It doesn’t sound like Lou Reed’s Metal Machine Music (what does?), but there are undeniable similarities. Both albums were released in quad, adorned with classical pretensions, gag liner notes and technical jargon. Reed listed intimidating “specifications” on the back of his noise record (“Distortion 0.02 bass and treble ceilings”); McKuen reproduced a schematic diagram labeled in German:
 

 
The liner notes, by Rod McKuen Enterprises/Stanyan Records employee Richard Oliver, told the preposterous story of Hoffman-Richter and his discovery of electronic sound:

One day not too long ago, but then again not recently, recognized raconteur, genius, composer, musicologist conductor Heins Hoffman-Richter was spending a quiet evening in his flat in Cherbourg, south of Paris. He often went there to escape the tensions of metropolitan existence although it necessitated a good many umbrellas. During these sojourns his only companion was the music he loved so well, particularly the work of Brahms. (That man did know how to soothe!)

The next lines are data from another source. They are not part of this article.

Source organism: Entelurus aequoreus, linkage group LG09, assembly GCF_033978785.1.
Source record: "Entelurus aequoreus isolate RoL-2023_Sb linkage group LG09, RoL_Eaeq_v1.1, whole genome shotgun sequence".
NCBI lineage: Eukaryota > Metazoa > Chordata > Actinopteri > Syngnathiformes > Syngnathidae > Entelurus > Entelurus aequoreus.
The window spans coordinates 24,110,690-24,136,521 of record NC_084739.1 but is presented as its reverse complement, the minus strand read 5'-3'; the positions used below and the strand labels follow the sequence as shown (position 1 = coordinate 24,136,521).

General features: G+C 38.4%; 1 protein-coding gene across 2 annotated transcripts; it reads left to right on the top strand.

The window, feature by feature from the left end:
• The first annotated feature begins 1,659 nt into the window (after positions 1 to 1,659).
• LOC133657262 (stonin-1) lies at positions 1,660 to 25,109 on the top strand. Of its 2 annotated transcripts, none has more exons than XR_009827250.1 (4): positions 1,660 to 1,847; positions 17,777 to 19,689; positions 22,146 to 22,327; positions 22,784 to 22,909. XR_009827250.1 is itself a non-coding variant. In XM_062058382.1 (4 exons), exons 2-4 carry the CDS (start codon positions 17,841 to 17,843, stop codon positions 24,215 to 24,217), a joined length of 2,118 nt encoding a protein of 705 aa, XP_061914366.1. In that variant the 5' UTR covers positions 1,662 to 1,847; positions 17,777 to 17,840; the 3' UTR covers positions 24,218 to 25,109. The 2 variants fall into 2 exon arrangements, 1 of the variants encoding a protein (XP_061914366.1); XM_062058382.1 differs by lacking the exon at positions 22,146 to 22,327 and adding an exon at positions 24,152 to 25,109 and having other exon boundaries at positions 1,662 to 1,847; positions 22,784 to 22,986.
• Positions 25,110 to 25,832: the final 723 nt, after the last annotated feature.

As he gazed out the window at the gently falling rain and thought of Catherine Deneuve singing her heart out and reeking of expensive perfume, a flash of lightning whisked across the black night sky. The room was lit with a blinding burst of bright light and Brahms went berserk. Suddenly the soothing concerto turned into a maze of electronic sounds emanating from the surrounding speakers.

At first Hoffman-Richter was frightened by this celestial phenomenon, no doubt thinking it was some terrible world holocaust. Suddenly Hoffman-Richter gasped, “egads!” On second thought, the sounds seemed to make sense and what was more amazing, once the storm subsided they continued despite the fact the recording was by a well-known symphony orchestra!